The use of handrails is another navigation strategy that allows teams to move more quickly and with greater accuracy and confidence toward a checkpoint or transition area. Handrails are features that you can follow easily (like a handrail on a staircase). Examples include shorelines, trails, roads, fences, streams, ditches, ridge lines, power lines, edges of fields, and other long, narrow features just as easily. It takes much less concentration to follow a handrail than a compass bearing and is usually more accurate. For a team with one navigator who is tasked with navigating for 12 or 24 hours or more, this mental break could be crucial in eliminating navigation mistakes later in the race. Here’s an example from our 12-hour 2016 Epic/Ludington Edition. Teams simply followed the high ground above Hamlin Lake, but not too closely. Just keep the lake on the right and find the fastest, mostly straight route. As is the case where fishing and hunting are popular, teams found a two track that followed this path and could move at a much faster pace as a result, almost as fast as the road to the northwest but at a much shorter distance.
Keep in mind that some handrails should be followed, but not too closely. And at times, following a handrail can backfire on you. Handrail terrain that is often difficult to move through includes creeks where the vegetation is thicker (and winding creeks result in more distance covered than necessary) and reentrants (gullies) which have “fall lines,” the low spot, which trees often fall toward and make travel very slow. Low areas around wetlands also can bog down teams, literally. You can still use these features as handrails, just stay far enough away from them to avoid their barriers but close enough so you keep them in your sight. A good example of when a handrail can actual slow you down was CP 36 at Luton Park during our Rockford Edition in 2013. The CP was located on a creek and many teams employed the handrail strategy to find it. But the creek wound back and forth (not noticeable on the map) and was full of thick vegetation and downed trees. Instead, a few teams decided to take a bearing from a bend in the trail that was closer and had faster moving terrain, giving them a significant time advantage on the other teams (ideally teams would then “aim off” the CP a bit to the south side of the CP so they would only need to work north and west to find it, still using the creek as a handrail as they approached the vicinity. We’ll cover the aiming off strategy more in another lesson.)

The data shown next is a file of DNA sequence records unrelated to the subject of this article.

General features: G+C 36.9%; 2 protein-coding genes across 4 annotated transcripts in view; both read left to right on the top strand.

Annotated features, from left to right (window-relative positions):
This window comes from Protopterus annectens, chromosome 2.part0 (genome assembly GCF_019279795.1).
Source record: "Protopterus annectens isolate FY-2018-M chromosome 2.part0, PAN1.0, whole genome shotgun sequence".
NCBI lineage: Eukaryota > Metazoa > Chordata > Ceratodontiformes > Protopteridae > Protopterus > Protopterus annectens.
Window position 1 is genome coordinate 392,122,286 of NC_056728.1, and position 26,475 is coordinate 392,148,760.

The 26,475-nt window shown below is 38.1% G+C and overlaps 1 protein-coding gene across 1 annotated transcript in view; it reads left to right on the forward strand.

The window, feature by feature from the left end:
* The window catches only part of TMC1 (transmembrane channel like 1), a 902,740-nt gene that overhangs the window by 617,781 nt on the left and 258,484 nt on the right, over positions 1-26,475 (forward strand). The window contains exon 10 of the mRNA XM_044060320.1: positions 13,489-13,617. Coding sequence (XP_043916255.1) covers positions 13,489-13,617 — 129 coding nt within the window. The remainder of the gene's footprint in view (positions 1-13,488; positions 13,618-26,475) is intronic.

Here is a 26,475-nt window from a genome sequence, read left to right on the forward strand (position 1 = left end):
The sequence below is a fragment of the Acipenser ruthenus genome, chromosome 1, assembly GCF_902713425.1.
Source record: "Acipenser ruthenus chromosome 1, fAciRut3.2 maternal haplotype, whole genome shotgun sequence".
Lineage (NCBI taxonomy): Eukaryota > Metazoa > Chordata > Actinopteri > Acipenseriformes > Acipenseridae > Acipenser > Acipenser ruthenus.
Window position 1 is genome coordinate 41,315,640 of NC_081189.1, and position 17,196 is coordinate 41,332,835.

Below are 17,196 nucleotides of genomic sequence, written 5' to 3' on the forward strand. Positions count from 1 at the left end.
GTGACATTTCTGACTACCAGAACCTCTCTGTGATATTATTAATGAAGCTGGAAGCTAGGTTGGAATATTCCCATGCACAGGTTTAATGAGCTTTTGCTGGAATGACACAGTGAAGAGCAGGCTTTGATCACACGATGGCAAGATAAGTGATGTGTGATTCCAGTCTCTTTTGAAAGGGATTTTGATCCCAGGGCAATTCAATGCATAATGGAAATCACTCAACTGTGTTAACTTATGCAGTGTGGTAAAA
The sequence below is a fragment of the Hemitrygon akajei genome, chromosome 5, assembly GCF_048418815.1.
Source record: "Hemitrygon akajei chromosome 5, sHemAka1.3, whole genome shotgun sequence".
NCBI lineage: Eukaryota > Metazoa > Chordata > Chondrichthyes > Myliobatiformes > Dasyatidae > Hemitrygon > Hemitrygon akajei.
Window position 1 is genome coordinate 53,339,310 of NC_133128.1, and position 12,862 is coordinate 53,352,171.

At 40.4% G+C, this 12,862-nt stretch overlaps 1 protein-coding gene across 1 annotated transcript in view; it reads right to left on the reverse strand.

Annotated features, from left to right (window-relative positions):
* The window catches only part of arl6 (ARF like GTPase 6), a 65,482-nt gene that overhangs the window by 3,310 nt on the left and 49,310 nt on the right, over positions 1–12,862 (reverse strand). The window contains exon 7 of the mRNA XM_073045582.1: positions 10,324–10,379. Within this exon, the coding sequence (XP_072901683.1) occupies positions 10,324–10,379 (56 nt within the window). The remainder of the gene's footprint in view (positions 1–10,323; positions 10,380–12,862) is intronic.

Moving on top of ridge lines or “spines” may offer the fastest travel (besides trails) because there is less vegetation higher up often due to the rain draining off the land, trees tend to fall down the ridge and the higher elevation offers good views of where you are going and what’s around you. To reach ridges, your best strategy if there’s one in the vicinity, is to climb up it via a spur which is more gradual than the ridge and tends to have less vegetation and deadfall.
From our Bullhead Lake/Yankee Springs example referenced in an earlier lesson, you could use the lake as an attack point, but rather than go down to the lake, you would stay on the ridge above it (which you know will flow down to the lake since it’s a drainage), using it as a handrail to get you closer to CP B and at a high speed (which you know will flow down to the lake). Travel will be much faster up high on the ridge where vegetation is light.